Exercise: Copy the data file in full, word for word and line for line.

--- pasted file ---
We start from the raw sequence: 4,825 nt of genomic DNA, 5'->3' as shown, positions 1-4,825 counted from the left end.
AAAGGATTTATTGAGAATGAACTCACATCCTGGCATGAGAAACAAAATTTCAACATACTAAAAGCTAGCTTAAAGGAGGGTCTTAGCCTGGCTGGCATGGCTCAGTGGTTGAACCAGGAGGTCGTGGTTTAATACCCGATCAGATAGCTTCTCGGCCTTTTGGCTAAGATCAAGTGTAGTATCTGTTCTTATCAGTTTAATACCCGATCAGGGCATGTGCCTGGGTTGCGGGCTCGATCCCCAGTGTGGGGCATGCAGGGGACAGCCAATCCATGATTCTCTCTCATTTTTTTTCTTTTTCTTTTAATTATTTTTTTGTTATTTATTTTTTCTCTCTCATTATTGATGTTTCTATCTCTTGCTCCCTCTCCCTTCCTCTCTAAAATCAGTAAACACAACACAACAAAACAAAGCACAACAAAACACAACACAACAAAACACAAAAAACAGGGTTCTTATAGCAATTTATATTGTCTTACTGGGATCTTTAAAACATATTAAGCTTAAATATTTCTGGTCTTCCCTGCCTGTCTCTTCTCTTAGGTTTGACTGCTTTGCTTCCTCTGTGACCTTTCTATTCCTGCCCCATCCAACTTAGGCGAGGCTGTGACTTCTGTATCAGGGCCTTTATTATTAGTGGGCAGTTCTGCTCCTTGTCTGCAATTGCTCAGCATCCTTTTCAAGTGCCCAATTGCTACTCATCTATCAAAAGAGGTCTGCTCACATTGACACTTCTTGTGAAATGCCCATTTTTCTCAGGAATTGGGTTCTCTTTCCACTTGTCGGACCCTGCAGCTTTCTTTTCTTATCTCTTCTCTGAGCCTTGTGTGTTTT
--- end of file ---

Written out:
We start from the raw sequence: 4,825 nt of genomic DNA, 5'->3' as shown, positions 1-4,825 counted from the left end.
AAAGGATTTATTGAGAATGAACTCACATCCTGGCATGAGAAACAAAATTTCAACATACTAAAAGCTAGCTTAAAGGAGGGTCTTAGCCTGGCTGGCATGGCTCAGTGGTTGAACCAGGAGGTCGTGGTTTAATACCCGATCAGATAGCTTCTCGGCCTTTTGGCTAAGATCAAGTGTAGTATCTGTTCTTATCAGTTTAATACCCGATCAGGGCATGTGCCTGGGTTGCGGGCTCGATCCCCAGTGTGGGGCATGCAGGGGACAGCCAATCCATGATTCTCTCTCATTTTTTTTCTTTTTCTTTTAATTATTTTTTTGTTATTTATTTTTTCTCTCTCATTATTGATGTTTCTATCTCTTGCTCCCTCTCCCTTCCTCTCTAAAATCAGTAAACACAACACAACAAAACAAAGCACAACAAAACACAACACAACAAAACACAAAAAACAGGGTTCTTATAGCAATTTATATTGTCTTACTGGGATCTTTAAAACATATTAAGCTTAAATATTTCTGGTCTTCCCTGCCTGTCTCTTCTCTTAGGTTTGACTGCTTTGCTTCCTCTGTGACCTTTCTATTCCTGCCCCATCCAACTTAGGCGAGGCTGTGACTTCTGTATCAGGGCCTTTATTATTAGTGGGCAGTTCTGCTCCTTGTCTGCAATTGCTCAGCATCCTTTTCAAGTGCCCAATTGCTACTCATCTATCAAAAGAGGTCTGCTCACATTGACACTTCTTGTGAAATGCCCATTTTTCTCAGGAATTGGGTTCTCTTTCCACTTGTCGGACCCTGCAGCTTTCTTTTCTTATCTCTTCTCTGAGCCTTGTGTGTTTT